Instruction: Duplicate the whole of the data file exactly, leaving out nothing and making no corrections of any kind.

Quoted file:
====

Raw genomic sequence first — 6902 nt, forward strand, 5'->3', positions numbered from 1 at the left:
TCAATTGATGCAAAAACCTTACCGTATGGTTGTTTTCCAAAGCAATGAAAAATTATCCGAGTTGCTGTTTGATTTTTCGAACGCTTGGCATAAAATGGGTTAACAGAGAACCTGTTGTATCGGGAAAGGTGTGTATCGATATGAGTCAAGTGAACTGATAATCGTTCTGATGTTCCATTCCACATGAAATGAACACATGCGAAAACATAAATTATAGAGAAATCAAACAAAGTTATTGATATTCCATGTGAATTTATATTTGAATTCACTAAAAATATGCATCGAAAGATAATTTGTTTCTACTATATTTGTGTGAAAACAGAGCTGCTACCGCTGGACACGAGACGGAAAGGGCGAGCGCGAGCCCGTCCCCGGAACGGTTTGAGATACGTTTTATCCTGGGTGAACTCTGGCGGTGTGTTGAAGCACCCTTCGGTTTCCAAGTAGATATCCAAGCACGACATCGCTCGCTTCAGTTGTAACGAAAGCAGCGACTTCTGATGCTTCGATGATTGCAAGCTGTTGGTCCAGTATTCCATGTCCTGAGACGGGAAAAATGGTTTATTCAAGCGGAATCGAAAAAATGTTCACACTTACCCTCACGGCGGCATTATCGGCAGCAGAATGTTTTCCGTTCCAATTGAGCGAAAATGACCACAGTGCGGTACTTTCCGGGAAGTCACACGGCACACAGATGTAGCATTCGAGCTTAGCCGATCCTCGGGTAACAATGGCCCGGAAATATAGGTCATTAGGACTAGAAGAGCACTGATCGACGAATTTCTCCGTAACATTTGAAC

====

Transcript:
Raw genomic sequence first — 6902 nt, forward strand, 5'->3', positions numbered from 1 at the left:
TCAATTGATGCAAAAACCTTACCGTATGGTTGTTTTCCAAAGCAATGAAAAATTATCCGAGTTGCTGTTTGATTTTTCGAACGCTTGGCATAAAATGGGTTAACAGAGAACCTGTTGTATCGGGAAAGGTGTGTATCGATATGAGTCAAGTGAACTGATAATCGTTCTGATGTTCCATTCCACATGAAATGAACACATGCGAAAACATAAATTATAGAGAAATCAAACAAAGTTATTGATATTCCATGTGAATTTATATTTGAATTCACTAAAAATATGCATCGAAAGATAATTTGTTTCTACTATATTTGTGTGAAAACAGAGCTGCTACCGCTGGACACGAGACGGAAAGGGCGAGCGCGAGCCCGTCCCCGGAACGGTTTGAGATACGTTTTATCCTGGGTGAACTCTGGCGGTGTGTTGAAGCACCCTTCGGTTTCCAAGTAGATATCCAAGCACGACATCGCTCGCTTCAGTTGTAACGAAAGCAGCGACTTCTGATGCTTCGATGATTGCAAGCTGTTGGTCCAGTATTCCATGTCCTGAGACGGGAAAAATGGTTTATTCAAGCGGAATCGAAAAAATGTTCACACTTACCCTCACGGCGGCATTATCGGCAGCAGAATGTTTTCCGTTCCAATTGAGCGAAAATGACCACAGTGCGGTACTTTCCGGGAAGTCACACGGCACACAGATGTAGCATTCGAGCTTAGCCGATCCTCGGGTAACAATGGCCCGGAAATATAGGTCATTAGGACTAGAAGAGCACTGATCGACGAATTTCTCCGTAACATTTGAAC